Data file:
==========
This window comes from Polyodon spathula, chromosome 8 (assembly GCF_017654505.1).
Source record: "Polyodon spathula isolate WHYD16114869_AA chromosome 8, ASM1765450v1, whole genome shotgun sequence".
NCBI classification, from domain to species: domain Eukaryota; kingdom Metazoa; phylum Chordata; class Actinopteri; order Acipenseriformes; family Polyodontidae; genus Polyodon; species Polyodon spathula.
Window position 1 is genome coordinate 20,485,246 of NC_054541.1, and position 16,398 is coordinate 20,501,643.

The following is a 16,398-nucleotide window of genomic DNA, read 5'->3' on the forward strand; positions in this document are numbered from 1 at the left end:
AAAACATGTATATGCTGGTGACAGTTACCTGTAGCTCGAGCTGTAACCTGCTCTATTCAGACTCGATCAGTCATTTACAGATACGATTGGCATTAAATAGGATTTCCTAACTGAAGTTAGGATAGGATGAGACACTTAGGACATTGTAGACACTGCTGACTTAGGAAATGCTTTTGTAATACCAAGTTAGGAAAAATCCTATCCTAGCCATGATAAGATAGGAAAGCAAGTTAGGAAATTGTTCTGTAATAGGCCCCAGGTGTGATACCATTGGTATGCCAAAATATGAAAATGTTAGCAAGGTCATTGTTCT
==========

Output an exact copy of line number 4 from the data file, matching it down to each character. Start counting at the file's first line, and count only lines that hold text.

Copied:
Window position 1 is genome coordinate 20,485,246 of NC_054541.1, and position 16,398 is coordinate 20,501,643.